A genverter can be helpful in emergency power situations, but is it really practical for a full home? We collected the data during several weeks without any solar power. While I didn’t like running the generator more often with the missing solar power it sure be the alternative of generator-only power!
After all the expense and unpleasant electronic damage from the lightning storms in August, we had the final “kicker”. When we finally replaced our deep cycle battery bank of 12 Trojan L16s with a smaller set of 4, a new problem became clear. Our solar charge controller was also destroyed. It was a faithful 11 year old Trace C40 that I wanted to replace anyway, just not yet.
The budget stress from the unusual damage and one of our two vehicles going belly up, forced us to wait nearly a month to purchase the new MPPT charge controller. During the waiting time the entire house and office were powered by our genverter system that consisted of a Champion 3.5KW generator, 4-L16 batteries, and the Trace DR1224 inverter/charger.
During this time it just seemed like we were running the generator frequently and I wanted to get an idea of how much gas and generator time we saved with the Genverter setup. During this time we were missing the power contributions from the 420+ W solar panels outside.
Loads on the system
Its been 11 years on the property and we have accumulated more electrical loads all the time. I haven’t taken a full inventory of everything plugged in, but I’ll try to paint a reasonable power picture. To start with we have the large refrigerator that is well documented. I run my netbook and screen probably 5 hours minimum, and then we have the two teenager desktops that run 2-4 hours a day. In the evening it is not unusual to have 3 or 4 23W compact florescent lights on and then there is the LCD TV and satellite receiver plus DVD player that may be used a few hours a day between everyone.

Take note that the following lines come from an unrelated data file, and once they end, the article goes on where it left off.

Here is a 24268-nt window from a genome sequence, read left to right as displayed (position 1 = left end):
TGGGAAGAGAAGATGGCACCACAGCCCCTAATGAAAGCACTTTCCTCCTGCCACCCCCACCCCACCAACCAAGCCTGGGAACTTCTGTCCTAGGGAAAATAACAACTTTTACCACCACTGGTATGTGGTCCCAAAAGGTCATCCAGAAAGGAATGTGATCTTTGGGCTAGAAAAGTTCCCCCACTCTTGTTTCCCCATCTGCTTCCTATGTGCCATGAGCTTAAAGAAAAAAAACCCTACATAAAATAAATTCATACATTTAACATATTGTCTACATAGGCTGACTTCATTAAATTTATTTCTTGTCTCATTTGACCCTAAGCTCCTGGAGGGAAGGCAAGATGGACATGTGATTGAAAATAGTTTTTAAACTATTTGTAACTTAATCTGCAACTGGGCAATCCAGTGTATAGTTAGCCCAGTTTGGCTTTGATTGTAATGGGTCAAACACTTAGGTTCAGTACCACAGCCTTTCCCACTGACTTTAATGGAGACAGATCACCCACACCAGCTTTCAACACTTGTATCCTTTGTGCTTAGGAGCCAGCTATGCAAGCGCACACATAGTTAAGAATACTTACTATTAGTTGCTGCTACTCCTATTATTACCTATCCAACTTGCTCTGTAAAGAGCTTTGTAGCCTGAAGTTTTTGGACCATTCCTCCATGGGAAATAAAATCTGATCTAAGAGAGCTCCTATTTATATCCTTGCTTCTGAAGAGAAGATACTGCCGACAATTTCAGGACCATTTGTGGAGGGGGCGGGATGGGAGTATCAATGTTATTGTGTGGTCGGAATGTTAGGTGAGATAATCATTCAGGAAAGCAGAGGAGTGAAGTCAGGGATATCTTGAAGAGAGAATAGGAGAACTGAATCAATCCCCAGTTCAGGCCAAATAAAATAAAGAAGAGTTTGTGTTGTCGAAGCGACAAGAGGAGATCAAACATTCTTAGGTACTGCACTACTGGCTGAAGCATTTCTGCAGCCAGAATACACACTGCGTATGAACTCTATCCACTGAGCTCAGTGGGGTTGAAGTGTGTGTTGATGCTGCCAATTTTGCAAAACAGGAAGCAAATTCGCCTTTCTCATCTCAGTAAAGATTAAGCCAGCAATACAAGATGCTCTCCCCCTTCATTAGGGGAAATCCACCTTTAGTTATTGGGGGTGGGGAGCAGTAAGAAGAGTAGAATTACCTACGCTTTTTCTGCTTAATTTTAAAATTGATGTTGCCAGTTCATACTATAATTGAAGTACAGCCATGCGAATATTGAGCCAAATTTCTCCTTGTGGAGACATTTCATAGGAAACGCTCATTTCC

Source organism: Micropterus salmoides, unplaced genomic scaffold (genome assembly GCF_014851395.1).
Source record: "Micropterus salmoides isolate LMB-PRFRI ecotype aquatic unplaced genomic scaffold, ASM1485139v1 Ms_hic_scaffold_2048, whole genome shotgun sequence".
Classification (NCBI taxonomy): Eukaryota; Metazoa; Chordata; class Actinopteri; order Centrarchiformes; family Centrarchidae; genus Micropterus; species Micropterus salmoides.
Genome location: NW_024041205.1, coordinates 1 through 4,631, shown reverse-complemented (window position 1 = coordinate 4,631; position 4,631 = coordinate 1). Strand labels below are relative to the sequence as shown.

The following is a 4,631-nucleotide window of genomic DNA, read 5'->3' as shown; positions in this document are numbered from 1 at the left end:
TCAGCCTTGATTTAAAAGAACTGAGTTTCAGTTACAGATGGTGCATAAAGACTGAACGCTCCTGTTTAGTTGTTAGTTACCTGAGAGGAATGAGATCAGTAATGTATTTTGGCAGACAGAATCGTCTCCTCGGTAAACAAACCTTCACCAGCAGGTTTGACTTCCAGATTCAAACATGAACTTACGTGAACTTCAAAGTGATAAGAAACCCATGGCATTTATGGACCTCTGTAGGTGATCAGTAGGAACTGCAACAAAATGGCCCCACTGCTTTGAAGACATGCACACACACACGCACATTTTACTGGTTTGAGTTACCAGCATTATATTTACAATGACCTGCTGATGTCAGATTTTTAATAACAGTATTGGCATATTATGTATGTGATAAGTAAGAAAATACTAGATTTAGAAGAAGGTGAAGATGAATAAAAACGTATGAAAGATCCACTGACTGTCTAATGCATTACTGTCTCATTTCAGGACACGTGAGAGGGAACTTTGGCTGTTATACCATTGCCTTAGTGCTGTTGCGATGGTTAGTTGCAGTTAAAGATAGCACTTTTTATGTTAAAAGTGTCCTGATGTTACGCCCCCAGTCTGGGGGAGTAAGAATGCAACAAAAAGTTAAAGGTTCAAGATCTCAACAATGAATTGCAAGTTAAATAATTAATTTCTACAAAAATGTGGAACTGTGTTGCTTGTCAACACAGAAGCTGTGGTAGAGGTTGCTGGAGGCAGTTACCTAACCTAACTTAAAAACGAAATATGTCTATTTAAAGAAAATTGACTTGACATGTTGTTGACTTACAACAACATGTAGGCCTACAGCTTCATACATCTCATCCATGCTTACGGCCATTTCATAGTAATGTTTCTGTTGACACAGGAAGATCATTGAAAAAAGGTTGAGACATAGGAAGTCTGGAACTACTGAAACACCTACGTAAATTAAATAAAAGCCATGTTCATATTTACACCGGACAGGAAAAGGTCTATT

Oh, I also forgot to mention the “chick light” that we had on 24 hours a day. Its in a muck bucket with rescued chicks from the outside flock for various reasons. I don’t know all the reasons but Jackie agrees with the kids so they stay. It is a 25W incandescent work light that provides warmth, comfort, and quiets the peeping.
Timing of the measurements
I started the list of generator running times on Labor Day weekend. Adding this list to the, “its your day to start the generator” chore was not welcome news to Eric or Ondra. Weekend measurements are more worst case then weekdays because we stay up later, watch movies, etc. What really made this time worst case, was that we had company Sunday night and Monday and this added two more laptops to the equation.
Better than generator only? – yes!
The generator was always started when the battery bank indicated the total charge was between 65-70%. Typically it was run twice a day. Depending on how discharged the batteries are, we saw a charge rate of 60 Amps or less. The most time consuming part of the charge occurs above 90% because the current is 20A or less. Here is the runtime data we collected:
- Saturday runtime = 6 hours
- Sunday runtime = 5 hours
- Monday runtime= 5.3 hours
Unfortunately the record has some spots missing on the total power per day, but Saturday’s total was 3.1KWH. The range of total daily consumption can range between 3-3.6KWH per day for our place this time of year.
Savings over a generator only? Yes. Compare the generator run times to the situation of running the generator 17 or 18 hours a day, just so power is available when people are awake! Even if we don’t have enough solar to be 100%, the panels sure help keep the batteries charged and I look forward to adding them AGAIN shortly!
Do you have any whole house measurements to share? Was the real life information helpful to you or your plans? Tell us about it in the comments below.